April 22nd is Earth Day and what better way to show your appreciation for our beautiful planet than by minimizing waste. We throw away billions of dollars worth of food each year, despite the fact that so many people in this world, including here in British Columbia, are going hungry.
During this unusual time of COVID-19, many of us are stocking up our fridges, freezers and pantries over concerns about store closures and shortages. But it’s key to not buy more than you can use! Here are a few tips for using up food so it doesn’t end up in the compost or worse, the landfill:
- Check your fridge and freezer before making a weekly meal plan and grocery list. Look for veggies that need to get used up or items lingering in the freezer for longer than 3-6 months.
- When shopping, check best before dates, only buy what you can use and don’t fall victim to specials like “buy 4 get 1 free” if it’s too much food for you. Most of the time these specials hold true even if you only buy 1 or 2 of the item.
- The most commonly thrown away food items are milk, bread, eggs, cheese and fruits and veggies. If we keep track of the food in our fridges, we can ensure we use things up before they go bad and that doesn’t mean on the best before date. There are no expiry dates for food in Canada (only for infant formula) so instead of focusing on the date, use your senses to determine if the food has gone off. To use up excess, try:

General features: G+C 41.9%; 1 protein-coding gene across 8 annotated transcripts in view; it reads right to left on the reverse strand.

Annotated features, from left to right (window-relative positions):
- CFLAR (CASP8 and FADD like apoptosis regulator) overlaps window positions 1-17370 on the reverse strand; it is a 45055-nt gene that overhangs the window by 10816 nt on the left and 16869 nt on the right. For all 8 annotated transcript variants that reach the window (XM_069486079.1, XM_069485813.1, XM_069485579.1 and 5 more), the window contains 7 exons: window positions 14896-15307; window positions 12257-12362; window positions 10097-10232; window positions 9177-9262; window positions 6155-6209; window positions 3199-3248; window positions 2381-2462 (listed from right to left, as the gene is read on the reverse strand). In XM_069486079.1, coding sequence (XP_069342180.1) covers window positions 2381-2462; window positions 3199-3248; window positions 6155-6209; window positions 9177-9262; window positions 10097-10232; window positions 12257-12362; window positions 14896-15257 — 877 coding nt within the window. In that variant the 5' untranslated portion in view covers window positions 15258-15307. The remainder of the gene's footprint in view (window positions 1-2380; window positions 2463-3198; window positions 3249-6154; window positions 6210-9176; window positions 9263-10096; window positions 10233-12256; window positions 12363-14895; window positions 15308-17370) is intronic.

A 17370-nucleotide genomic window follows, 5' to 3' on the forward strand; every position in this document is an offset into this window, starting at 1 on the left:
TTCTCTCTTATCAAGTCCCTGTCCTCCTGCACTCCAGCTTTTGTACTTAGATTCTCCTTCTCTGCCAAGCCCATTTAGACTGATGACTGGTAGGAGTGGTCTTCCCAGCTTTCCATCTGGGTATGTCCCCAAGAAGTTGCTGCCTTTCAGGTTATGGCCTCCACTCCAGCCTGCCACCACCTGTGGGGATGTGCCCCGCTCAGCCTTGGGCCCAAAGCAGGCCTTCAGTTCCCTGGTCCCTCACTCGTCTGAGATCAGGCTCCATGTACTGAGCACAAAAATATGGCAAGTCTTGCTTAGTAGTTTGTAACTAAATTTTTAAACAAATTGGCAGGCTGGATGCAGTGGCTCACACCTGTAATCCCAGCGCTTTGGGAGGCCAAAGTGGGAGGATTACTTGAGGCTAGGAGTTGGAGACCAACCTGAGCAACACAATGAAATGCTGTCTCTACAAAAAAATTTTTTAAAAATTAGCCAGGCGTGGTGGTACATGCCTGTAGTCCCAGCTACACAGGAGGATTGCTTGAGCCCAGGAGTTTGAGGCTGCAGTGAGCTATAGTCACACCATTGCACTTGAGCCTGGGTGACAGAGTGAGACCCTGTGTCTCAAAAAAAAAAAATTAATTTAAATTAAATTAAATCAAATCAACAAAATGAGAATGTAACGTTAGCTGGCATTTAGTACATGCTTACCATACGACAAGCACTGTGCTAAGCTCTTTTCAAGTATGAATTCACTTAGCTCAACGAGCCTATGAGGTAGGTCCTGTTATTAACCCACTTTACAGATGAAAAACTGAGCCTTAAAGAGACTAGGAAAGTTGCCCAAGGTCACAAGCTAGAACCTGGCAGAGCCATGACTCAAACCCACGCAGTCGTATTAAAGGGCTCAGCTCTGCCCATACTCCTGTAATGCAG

- Making Homemade Ricotta cheese from excess milk—it’s a fun science experiment with kids!
- If bread has gone stale, pulse it in the food processor into crumbs, keep them in the freezer and use them for breading fish or making meatballs, meatloaf or homemade veggie burgers.
- If eggs are reaching their best before date and you cannot use them up, consider freezing them. Crack and whisk them together and place in an airtight container with the date and number of eggs. Freeze for up to 4 months then use them up in baking, as the texture may not make the perfect scramble.
- Overly ripe bananas can be frozen in the peel or peeled and stored in a freezer bag and used up in smoothies and baking. Making apple, pear and/or berry compotes are perfect for using up fruit and a good replacement (or addition) for maple syrup on whole grain pancakes.
- Soups are a great way to use up a lot of veggies. You can also save the scraps from vegetable ends like carrots, celery and onion and cook them with bones to make your own stock. Keep a stock bag in the freezer and toss the vegetable scraps and bones in until you’re ready to make stock. Check out our recipe here.
- Love your leftovers! Also a big contributor to food waste, leftovers can make an easy lunch the next day or two. Be creative with adding something new to freshen them up.
Being at home these days can make it easier to keep a handle on what food needs to be used up. But as always, when in doubt, throw it out. For food safety information during the time of COVID-19 or anytime, visit Health Canada.
For more information and resources on minimizing waste, visit https://lovefoodhatewaste.ca/about/food-waste/